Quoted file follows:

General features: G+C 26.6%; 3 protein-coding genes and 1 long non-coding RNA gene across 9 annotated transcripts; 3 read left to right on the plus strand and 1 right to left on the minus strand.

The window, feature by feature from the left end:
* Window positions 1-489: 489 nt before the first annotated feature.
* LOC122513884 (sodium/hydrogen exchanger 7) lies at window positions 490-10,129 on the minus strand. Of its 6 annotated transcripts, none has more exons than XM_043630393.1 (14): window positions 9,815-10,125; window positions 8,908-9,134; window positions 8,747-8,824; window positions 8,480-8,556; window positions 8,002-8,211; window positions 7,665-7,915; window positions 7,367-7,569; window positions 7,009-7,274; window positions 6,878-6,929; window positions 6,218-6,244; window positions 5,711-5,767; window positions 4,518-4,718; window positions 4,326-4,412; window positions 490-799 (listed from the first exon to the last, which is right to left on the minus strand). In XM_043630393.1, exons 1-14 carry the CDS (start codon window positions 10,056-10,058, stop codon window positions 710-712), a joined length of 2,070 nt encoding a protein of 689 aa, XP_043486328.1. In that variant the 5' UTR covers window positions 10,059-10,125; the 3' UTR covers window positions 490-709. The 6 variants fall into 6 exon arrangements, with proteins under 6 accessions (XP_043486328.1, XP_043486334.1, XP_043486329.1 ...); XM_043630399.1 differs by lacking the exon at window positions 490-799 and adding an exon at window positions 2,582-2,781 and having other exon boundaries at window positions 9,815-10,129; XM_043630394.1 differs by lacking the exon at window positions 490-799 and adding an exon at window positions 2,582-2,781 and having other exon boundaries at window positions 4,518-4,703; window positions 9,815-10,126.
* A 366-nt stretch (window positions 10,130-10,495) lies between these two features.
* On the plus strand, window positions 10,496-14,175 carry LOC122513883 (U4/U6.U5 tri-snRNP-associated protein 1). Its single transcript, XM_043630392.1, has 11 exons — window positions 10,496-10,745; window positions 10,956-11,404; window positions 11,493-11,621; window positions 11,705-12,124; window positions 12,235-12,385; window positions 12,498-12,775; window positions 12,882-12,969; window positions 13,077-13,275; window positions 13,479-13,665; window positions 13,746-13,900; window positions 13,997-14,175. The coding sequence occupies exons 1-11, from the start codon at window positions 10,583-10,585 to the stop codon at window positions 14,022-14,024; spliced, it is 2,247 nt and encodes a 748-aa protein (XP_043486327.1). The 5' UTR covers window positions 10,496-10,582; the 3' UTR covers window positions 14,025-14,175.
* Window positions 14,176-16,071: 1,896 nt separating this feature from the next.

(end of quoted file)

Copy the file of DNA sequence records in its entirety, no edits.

General features: G+C 26.6%; 3 protein-coding genes and 1 long non-coding RNA gene across 9 annotated transcripts; 3 read left to right on the plus strand and 1 right to left on the minus strand.

The window, feature by feature from the left end:
* Window positions 1-489: 489 nt before the first annotated feature.
* LOC122513884 (sodium/hydrogen exchanger 7) lies at window positions 490-10,129 on the minus strand. Of its 6 annotated transcripts, none has more exons than XM_043630393.1 (14): window positions 9,815-10,125; window positions 8,908-9,134; window positions 8,747-8,824; window positions 8,480-8,556; window positions 8,002-8,211; window positions 7,665-7,915; window positions 7,367-7,569; window positions 7,009-7,274; window positions 6,878-6,929; window positions 6,218-6,244; window positions 5,711-5,767; window positions 4,518-4,718; window positions 4,326-4,412; window positions 490-799 (listed from the first exon to the last, which is right to left on the minus strand). In XM_043630393.1, exons 1-14 carry the CDS (start codon window positions 10,056-10,058, stop codon window positions 710-712), a joined length of 2,070 nt encoding a protein of 689 aa, XP_043486328.1. In that variant the 5' UTR covers window positions 10,059-10,125; the 3' UTR covers window positions 490-709. The 6 variants fall into 6 exon arrangements, with proteins under 6 accessions (XP_043486328.1, XP_043486334.1, XP_043486329.1 ...); XM_043630399.1 differs by lacking the exon at window positions 490-799 and adding an exon at window positions 2,582-2,781 and having other exon boundaries at window positions 9,815-10,129; XM_043630394.1 differs by lacking the exon at window positions 490-799 and adding an exon at window positions 2,582-2,781 and having other exon boundaries at window positions 4,518-4,703; window positions 9,815-10,126.
* A 366-nt stretch (window positions 10,130-10,495) lies between these two features.
* On the plus strand, window positions 10,496-14,175 carry LOC122513883 (U4/U6.U5 tri-snRNP-associated protein 1). Its single transcript, XM_043630392.1, has 11 exons — window positions 10,496-10,745; window positions 10,956-11,404; window positions 11,493-11,621; window positions 11,705-12,124; window positions 12,235-12,385; window positions 12,498-12,775; window positions 12,882-12,969; window positions 13,077-13,275; window positions 13,479-13,665; window positions 13,746-13,900; window positions 13,997-14,175. The coding sequence occupies exons 1-11, from the start codon at window positions 10,583-10,585 to the stop codon at window positions 14,022-14,024; spliced, it is 2,247 nt and encodes a 748-aa protein (XP_043486327.1). The 5' UTR covers window positions 10,496-10,582; the 3' UTR covers window positions 14,025-14,175.
* Window positions 14,176-16,071: 1,896 nt separating this feature from the next.